3 Tips for Successful Networking
As consultants we’re often taught the best way to get clients is to network. Find groups, associations, or meetings where your ideal clients congregate… attend, meet people, and get clients.
The problem is that it usually doesn’t work that way.
While it’s definitely important to get out and meet people, as most consultants quickly discover, traditional networking often doesn’t result in new clients. Instead, you end up spending a lot of time, and money on chicken lunches and membership dues, and it does nothing to grow your client base.
Why is that?
Here’s my perspective.
At most networking meetings, everyone in the room wants to get something: new clients.
What happens when you put a bunch of people in a room and they all want the same thing? I think you can guess. Everyone is talking about what they do and trying to sell their services. Oh sure, some folks are better—or more subtle about it—than others. But for most of us it invokes that used car salesman feeling. It feels pushy and unnatural. And let’s face it, what do you do with all those business cards that get shoved in your hand? If you’re like most folks, they end up sitting on your desk, or filed in the circular file cabinet on the floor (read: trash can). Definitely not a recipe for success.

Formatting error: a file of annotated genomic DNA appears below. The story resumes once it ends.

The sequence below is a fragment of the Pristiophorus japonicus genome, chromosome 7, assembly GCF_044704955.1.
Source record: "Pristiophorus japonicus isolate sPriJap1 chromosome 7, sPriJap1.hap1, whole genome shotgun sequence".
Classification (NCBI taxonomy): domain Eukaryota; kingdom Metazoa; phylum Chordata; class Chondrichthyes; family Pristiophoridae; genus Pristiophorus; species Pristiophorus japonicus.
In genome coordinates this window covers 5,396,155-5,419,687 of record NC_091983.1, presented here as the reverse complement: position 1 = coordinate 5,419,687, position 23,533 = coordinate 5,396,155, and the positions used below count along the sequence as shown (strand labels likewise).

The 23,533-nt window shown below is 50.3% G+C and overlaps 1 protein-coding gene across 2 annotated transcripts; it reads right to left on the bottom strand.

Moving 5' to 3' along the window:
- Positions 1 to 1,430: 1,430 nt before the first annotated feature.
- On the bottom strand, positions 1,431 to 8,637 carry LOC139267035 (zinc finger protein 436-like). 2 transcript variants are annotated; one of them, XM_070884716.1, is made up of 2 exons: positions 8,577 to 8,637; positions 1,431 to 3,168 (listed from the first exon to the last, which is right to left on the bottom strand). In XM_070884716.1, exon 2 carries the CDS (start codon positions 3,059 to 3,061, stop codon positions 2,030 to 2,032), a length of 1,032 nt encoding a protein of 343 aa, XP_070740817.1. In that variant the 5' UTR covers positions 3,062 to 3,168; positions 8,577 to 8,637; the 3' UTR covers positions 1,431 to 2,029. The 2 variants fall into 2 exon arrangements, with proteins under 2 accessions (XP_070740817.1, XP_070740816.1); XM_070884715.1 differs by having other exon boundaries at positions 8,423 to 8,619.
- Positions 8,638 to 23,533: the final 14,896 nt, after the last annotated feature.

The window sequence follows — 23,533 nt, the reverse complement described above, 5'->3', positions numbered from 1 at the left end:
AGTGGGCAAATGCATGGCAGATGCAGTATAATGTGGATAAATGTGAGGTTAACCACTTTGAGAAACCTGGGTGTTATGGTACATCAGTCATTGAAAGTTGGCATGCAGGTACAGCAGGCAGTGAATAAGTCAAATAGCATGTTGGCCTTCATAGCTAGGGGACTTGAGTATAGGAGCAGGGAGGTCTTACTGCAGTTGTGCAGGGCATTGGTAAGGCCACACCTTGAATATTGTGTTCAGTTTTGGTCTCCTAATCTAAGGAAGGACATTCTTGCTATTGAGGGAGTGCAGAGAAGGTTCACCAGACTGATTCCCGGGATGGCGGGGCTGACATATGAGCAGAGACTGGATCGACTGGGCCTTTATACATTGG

So, if you’re going to do traditional networking, here are a few things to keep in mind if you want it to work:
1. Recognize the event is just the first step.
It’s about meeting people and starting a relationship. It’s NOT about getting the sale.
2. Listen more and talk less.
Be interested in the people you meet. Ask them about their business. Who are their ideal clients? They’ll walk away with a good feeling about you, not because of what you said, but because everyone likes to feel listened to. And you’ll have gathered some information you can use to refer them a client if you meet someone who’s a good fit for their services.
3. Follow up.
When I attend networking meetings or conferences and I meet people, they’re always eager to give me their business card and ask for mine, but that’s usually the last time I ever hear from them. Take the time to follow up with the people you meet as soon as you get back to the office. And stay in touch. Send them articles you think may interest them, or simply check in periodically to see how you can help them.
If you view networking as a way to create new relationships instead of a way to get clients, over time if nurtured, those relationships may bloom into referrals or new clients. After all, people like working with and referring to people they know and like. By broadening your circle of friends, you will eventually grow your client base.
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